Some lockdown easing from today
|Author: Northamptonshire Local Resilience Forum||Published: 29th March 2021 10:24|
Lucy Wightman, Director of Public Health at Northamptonshire County Council said: “The further relaxing of measures today is welcome news for many of us and allows us the opportunity to enjoy the outdoors with friends and family for the first time since before Christmas.
Today (Monday 29th March 2021), the second part of step one of the Government’s four step plan to emerge from lockdown begins.
From today, six individuals from different households can meet together outside, OR two households can meet together outside. This new guidance includes the ability to meet in private gardens, as well as parks and open spaces.
Organised sport can also return outside, with the implementation of COVID-19 secure guidelines from National Governing Bodies of sport. Outdoor sport venues such as swimming pools, tennis courts and basketball courts can also reopen.
The ‘stay at home’ rule also ends on 29 March but many restrictions remain in place. People should continue to work from home where they can and minimise the number of journeys they make where possible, avoiding travel at the busiest times and routes. Travel abroad remains limited to a small number of permitted reasons.
In order to help the residents of Northamptonshire to stay as safe as possible as these relaxations come into place, the Public Health team have issued a new campaign called, “Take care in the open air”. The campaign aims to provide evidence based, scientific guidance to residents, with the aim of helping individuals to take care whilst meeting others outside.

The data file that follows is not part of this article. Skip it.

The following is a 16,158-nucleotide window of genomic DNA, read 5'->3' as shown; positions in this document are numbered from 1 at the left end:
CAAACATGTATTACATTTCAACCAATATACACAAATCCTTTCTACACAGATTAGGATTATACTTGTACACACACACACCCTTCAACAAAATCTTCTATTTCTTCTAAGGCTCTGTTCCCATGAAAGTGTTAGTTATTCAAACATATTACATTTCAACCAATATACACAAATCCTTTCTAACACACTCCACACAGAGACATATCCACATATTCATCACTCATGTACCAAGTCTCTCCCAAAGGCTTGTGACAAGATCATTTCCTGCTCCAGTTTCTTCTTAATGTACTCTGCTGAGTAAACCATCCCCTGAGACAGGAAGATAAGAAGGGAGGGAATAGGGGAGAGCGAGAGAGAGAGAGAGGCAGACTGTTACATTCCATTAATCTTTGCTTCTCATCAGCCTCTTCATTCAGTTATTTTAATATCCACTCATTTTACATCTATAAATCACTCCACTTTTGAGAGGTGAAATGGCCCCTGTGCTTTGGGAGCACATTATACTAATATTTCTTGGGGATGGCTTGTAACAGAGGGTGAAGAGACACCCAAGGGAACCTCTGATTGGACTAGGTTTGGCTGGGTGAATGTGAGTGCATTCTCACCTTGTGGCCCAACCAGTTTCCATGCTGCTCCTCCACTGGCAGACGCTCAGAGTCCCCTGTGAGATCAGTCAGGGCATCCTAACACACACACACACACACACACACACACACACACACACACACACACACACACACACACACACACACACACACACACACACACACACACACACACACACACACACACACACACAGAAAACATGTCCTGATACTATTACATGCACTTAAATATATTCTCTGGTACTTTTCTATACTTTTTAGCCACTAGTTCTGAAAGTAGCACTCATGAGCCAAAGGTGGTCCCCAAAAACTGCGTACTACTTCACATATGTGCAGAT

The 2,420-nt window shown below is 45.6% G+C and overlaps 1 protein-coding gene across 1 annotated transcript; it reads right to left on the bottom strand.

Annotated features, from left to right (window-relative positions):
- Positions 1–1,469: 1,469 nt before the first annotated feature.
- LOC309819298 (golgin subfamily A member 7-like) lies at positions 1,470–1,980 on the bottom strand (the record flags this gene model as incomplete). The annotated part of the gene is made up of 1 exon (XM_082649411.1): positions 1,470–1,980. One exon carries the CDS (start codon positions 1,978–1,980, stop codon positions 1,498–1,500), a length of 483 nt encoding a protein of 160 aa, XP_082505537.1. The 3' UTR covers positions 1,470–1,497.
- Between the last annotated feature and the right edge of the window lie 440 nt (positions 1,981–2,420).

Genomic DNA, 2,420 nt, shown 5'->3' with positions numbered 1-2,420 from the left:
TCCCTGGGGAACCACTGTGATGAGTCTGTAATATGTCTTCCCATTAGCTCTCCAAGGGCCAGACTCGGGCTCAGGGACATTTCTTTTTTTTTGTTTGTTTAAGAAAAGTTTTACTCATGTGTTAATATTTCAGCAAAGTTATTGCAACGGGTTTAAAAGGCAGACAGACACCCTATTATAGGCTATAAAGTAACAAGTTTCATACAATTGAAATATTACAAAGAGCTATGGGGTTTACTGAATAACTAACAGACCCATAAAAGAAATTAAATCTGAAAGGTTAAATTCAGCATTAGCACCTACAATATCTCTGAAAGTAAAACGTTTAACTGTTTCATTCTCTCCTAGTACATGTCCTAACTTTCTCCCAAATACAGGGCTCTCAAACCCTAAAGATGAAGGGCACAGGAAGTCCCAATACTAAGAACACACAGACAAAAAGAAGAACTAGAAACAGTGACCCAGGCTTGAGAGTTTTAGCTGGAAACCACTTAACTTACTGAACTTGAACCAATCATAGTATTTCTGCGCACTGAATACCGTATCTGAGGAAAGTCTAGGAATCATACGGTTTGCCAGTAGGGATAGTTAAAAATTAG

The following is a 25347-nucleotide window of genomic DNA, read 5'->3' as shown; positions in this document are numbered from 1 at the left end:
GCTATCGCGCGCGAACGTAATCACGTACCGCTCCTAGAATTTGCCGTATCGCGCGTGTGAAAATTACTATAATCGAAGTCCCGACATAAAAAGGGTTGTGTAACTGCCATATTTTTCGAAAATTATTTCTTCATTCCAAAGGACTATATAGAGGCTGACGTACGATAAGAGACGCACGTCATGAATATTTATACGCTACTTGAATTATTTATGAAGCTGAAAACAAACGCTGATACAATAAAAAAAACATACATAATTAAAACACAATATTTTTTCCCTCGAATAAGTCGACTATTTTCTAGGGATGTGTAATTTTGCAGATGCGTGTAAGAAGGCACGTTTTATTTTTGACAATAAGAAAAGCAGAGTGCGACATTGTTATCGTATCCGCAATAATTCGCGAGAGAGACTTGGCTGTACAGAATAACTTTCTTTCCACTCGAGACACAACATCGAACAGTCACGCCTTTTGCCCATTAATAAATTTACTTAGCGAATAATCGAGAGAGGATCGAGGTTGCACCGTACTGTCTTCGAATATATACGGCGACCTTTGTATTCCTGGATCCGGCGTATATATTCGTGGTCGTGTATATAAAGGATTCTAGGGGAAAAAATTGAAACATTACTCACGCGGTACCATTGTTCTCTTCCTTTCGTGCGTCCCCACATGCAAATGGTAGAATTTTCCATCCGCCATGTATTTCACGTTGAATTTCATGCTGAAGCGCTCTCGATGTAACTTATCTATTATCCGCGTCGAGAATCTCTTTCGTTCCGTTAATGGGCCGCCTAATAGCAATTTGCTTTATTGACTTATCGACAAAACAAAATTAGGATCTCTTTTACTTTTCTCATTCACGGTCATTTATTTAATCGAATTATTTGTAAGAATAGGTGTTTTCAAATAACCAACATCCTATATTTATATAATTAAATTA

As outlined in the Government’s roadmap to recovery, it is important that social distancing measures remain in place outdoors until the data shows that this can change. Some of the key messages are:
- Maintain two metre social distancing outdoors and avoid face to face close contact especially where shouting or laughing (aerosol droplets are larger and travel further when laughing or shouting)
- COVID-19 can be caught from surfaces such as play equipment, railings, gates and buttons
- Carry hand sanitiser with you when out and about and use contactless payments where possible. Take your face covering with you in case you find you need it
- Please dispose of any old face coverings in a bin. Discarded face masks pose a risk of transmission and add to unwanted litter so please discard of them safely in a bin
Finally, when meeting in private gardens in particular, avoid sharing items, keep two metres from others, even family who you do not live with, and stay alert if you are consuming alcohol, and keep following the guidance.
These messages will appear across social media, bus stops, digital vans and in open spaces over coming weeks. They are there to help residents to keep safe and remain within the guidelines, which will help us progress towards step two on the roadmap, planned for April 12th.
The Government roadmap outlines four steps for easing restrictions. Before proceeding to the next step, the Government will examine the data to assess the impact of the previous step. This assessment will be based on four tests:
- The vaccine deployment programme continues successfully.
- Evidence shows vaccines are sufficiently effective in reducing hospitalisations and deaths in those vaccinated.
- Infection rates do not risk a surge in hospitalisations which would put unsustainable pressure on the NHS.
- Our assessment of the risks is not fundamentally changed by new Variants of Concern.
Lucy Wightman, Director of Public Health at Northamptonshire County Council said: “The further relaxing of measures today is welcome news for many of us and allows us the opportunity to enjoy the outdoors with friends and family for the first time since before Christmas. The impact of lockdown will have had a significant effect on the wellbeing of many of our residents and the relaxing of these measures enables the first step on the road to recovery both as a county, as well as individuals and communities.
“Our ‘Take care in the open air’ campaign is being launched to help our residents understand the current risks and how to reduce them. There are risks of transmission outside, particularly when not socially distanced or directly face to face, so we want to clearly convey the behaviours that are safer and that keep others safe. “We will get through this together if we look after each other.”